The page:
New priorities for gay couples threaten the traditional pink pound

User Written by Philip Howell-Williams on May 19, 2015.

New priorities for gay couples threaten the traditional pink pound

The ‘pink pound’ is a phrase which has long been used to describe the strong purchasing power of the gay community. Traditionally single and childless, homosexuals (especially men) have enjoyed a relatively high level of disposable income compared to their married-with-kids peers and have consequently been able to indulge themselves with new gadgets, luxury holidays, designer clothes, expensive cars and even cosmetics. A gay market research company called Out Now Consulting has produced data indicating that earnings from homosexuals in the UK topped £81bn in 2007. That’s a lot of cash to splash.

However the changing LGBT landscape in the UK and other countries, where gay marriage has been legalised and adoption made possible for gay and lesbian couples, means that the power of the pink pound might be diminishing.

According to the BBC, in the three months following legalisation of same sex marriage in March 2014 over 1,400 same-sex marriages took place. That’s not to mention the 120,000 or so people living in civil partnerships. It is safe to say that we can no longer assume that members of the gay community will remain childless and free of financial responsibility. Indeed, figures from the Office for National Statistics, say that there are now 12,000 same-sex parents in the UK, up from 8,000 in 2011.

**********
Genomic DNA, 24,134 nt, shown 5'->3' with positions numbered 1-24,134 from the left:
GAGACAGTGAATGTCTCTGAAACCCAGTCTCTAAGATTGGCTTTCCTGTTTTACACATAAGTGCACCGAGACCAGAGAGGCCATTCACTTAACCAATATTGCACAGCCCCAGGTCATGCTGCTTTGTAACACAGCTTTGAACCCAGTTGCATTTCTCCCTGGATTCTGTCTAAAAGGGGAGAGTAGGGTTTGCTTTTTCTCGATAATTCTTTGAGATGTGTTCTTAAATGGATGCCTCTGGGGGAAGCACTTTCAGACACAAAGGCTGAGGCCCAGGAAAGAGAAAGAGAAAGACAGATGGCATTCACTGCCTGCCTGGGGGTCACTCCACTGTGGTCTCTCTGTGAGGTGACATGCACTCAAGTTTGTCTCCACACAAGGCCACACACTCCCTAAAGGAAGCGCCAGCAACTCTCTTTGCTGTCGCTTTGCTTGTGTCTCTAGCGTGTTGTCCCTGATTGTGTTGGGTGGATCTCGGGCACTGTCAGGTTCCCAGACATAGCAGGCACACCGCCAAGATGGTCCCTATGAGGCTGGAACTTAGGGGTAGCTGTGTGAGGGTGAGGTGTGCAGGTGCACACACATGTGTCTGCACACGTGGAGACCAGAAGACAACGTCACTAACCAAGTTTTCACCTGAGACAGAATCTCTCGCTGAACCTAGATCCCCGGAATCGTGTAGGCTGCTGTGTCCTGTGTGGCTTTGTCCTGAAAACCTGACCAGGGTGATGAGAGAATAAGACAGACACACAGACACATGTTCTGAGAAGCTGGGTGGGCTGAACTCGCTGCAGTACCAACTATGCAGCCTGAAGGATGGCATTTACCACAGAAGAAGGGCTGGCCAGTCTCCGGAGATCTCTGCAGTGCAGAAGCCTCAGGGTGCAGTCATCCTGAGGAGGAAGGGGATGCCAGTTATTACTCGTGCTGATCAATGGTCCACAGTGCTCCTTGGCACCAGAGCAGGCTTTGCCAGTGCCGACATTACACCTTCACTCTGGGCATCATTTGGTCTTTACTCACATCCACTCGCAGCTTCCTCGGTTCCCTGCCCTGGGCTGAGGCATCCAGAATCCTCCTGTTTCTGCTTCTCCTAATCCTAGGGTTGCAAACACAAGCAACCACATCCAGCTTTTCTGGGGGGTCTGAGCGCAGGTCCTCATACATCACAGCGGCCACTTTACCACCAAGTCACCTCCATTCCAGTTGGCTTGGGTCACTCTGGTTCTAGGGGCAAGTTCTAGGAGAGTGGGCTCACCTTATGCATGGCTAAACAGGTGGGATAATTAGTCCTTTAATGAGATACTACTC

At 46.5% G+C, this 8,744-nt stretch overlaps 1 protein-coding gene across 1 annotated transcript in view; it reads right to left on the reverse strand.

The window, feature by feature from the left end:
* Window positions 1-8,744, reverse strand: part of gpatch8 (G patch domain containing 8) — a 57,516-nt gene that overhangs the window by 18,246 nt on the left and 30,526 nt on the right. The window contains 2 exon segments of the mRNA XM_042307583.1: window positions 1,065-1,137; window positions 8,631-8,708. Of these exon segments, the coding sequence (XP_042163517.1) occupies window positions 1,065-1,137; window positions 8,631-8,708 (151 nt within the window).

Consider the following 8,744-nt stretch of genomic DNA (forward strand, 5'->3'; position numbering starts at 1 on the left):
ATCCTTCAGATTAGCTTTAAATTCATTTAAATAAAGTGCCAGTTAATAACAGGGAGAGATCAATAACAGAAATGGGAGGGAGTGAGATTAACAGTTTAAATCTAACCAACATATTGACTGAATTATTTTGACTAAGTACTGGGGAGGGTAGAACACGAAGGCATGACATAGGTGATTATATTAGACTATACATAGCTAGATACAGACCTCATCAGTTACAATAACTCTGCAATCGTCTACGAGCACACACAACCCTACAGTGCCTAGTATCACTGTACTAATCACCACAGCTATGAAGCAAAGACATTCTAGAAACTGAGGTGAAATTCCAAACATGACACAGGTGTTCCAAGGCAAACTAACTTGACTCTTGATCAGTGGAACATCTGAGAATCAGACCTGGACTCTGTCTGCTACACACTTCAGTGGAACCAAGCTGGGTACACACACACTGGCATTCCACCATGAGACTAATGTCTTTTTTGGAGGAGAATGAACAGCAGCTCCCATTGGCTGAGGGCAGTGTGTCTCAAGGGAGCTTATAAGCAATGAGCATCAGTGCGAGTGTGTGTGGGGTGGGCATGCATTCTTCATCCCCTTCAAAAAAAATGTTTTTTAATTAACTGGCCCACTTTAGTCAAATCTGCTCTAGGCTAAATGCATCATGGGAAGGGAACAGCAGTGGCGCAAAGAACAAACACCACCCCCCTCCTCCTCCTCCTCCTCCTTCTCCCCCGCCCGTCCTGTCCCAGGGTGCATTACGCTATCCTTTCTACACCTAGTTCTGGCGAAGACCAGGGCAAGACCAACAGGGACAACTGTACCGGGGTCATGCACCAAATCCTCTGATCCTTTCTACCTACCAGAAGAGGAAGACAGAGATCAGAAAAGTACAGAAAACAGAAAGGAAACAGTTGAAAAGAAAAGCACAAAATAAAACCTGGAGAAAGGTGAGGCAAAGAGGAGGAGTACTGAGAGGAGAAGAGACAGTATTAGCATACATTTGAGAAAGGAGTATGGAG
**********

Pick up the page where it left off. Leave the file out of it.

All parents know the huge impact having children has on subsequent spending habits, and this is just as true for gay parents as for straight ones. Suddenly priorities change and instead of splashing out on several holidays a year, that nippy little sports car and designer clothes, money has to be redirected towards the accumulation of expenses which family life entails. That’s the boring stuff such as childcare, education, a less sexy car to ferry children about in and kids’ clothes designed for practicality which have to be renewed ad infinitum. The cost of all this can come as a surprise.

And it’s not just the everyday expenses that need to be taken into consideration. Having a family brings with it responsibility and the need to provide financial security. Any sensible parent will need to delve into the worlds of life insurance and critical illness cover to protect their family’s lifestyle if they were to die unexpectedly or become too ill to work. It doesn’t need to cost a fortune but it is an essential part of being a parent.

And, there is also the costly business of an education to consider. It is never too early to set up an education fund for children and regular savings will give both parent and child choices when it comes to choosing a school, college or university. The earlier this is set up, the more it will benefit from compound interest and the less will need to be shelled out in the long run. And when it comes to kids, a long term view is essential. They are, like dogs, for life, not just for Christmas and have a life-changing effect on one’s pocket! Most parents would say they were well worth the sacrifice

Philip Howell-Williams

Philip Howell-Williams

Posted on May 19, 2015 in LGBT .